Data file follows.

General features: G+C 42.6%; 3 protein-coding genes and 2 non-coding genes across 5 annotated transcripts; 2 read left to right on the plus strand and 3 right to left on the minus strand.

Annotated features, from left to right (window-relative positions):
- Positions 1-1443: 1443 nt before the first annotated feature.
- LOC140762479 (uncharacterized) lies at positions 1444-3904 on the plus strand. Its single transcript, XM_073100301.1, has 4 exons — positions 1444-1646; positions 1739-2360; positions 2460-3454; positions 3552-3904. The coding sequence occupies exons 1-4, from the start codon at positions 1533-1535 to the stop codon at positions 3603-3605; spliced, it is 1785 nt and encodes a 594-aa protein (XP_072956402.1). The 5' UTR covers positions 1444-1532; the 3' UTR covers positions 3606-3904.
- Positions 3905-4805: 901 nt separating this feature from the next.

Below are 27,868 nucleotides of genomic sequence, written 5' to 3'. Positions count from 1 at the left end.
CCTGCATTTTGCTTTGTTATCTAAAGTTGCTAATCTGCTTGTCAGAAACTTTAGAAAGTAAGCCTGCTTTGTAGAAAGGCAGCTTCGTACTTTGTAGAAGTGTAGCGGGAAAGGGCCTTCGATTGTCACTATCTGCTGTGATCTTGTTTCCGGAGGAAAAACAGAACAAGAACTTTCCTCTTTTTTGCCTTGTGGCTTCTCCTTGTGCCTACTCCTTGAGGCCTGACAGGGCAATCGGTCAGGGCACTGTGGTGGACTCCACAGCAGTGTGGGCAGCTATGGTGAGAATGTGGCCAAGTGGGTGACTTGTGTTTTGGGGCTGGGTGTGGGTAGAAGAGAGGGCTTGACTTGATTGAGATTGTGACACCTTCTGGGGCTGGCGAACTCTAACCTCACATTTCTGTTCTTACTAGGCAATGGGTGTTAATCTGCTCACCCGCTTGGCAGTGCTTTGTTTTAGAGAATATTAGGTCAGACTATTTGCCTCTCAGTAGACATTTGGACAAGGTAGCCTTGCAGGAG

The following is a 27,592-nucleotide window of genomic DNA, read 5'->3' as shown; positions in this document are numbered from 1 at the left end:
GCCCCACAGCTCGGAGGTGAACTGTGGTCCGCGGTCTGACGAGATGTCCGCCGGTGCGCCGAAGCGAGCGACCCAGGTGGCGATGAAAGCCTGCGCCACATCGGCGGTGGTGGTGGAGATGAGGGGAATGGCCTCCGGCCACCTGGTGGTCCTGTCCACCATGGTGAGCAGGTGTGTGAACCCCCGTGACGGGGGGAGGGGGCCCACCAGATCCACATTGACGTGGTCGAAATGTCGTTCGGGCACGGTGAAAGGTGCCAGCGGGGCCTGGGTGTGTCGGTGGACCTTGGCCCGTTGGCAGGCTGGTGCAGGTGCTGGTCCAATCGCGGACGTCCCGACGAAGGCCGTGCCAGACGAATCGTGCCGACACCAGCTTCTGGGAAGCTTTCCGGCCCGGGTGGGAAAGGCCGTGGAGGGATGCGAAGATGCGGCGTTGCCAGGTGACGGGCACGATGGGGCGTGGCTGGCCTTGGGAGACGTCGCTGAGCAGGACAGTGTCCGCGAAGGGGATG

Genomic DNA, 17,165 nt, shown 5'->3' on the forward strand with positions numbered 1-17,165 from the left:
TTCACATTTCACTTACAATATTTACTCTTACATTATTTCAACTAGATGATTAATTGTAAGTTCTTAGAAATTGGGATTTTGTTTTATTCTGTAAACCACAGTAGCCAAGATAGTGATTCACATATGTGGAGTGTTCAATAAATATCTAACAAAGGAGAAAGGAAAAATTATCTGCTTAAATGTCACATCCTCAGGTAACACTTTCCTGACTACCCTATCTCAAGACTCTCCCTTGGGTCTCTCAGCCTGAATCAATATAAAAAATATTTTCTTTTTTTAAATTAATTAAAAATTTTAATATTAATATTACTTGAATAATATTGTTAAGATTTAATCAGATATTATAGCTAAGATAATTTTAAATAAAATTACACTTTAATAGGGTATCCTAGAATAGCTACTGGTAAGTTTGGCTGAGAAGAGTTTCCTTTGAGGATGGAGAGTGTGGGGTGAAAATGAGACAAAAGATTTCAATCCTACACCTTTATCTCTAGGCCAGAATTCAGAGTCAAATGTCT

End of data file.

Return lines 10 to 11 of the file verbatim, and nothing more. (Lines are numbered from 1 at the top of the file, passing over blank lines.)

Genomic DNA, 17,165 nt, shown 5'->3' on the forward strand with positions numbered 1-17,165 from the left:
TTCACATTTCACTTACAATATTTACTCTTACATTATTTCAACTAGATGATTAATTGTAAGTTCTTAGAAATTGGGATTTTGTTTTATTCTGTAAACCACAGTAGCCAAGATAGTGATTCACATATGTGGAGTGTTCAATAAATATCTAACAAAGGAGAAAGGAAAAATTATCTGCTTAAATGTCACATCCTCAGGTAACACTTTCCTGACTACCCTATCTCAAGACTCTCCCTTGGGTCTCTCAGCCTGAATCAATATAAAAAATATTTTCTTTTTTTAAATTAATTAAAAATTTTAATATTAATATTACTTGAATAATATTGTTAAGATTTAATCAGATATTATAGCTAAGATAATTTTAAATAAAATTACACTTTAATAGGGTATCCTAGAATAGCTACTGGTAAGTTTGGCTGAGAAGAGTTTCCTTTGAGGATGGAGAGTGTGGGGTGAAAATGAGACAAAAGATTTCAATCCTACACCTTTATCTCTAGGCCAGAATTCAGAGTCAAATGTCT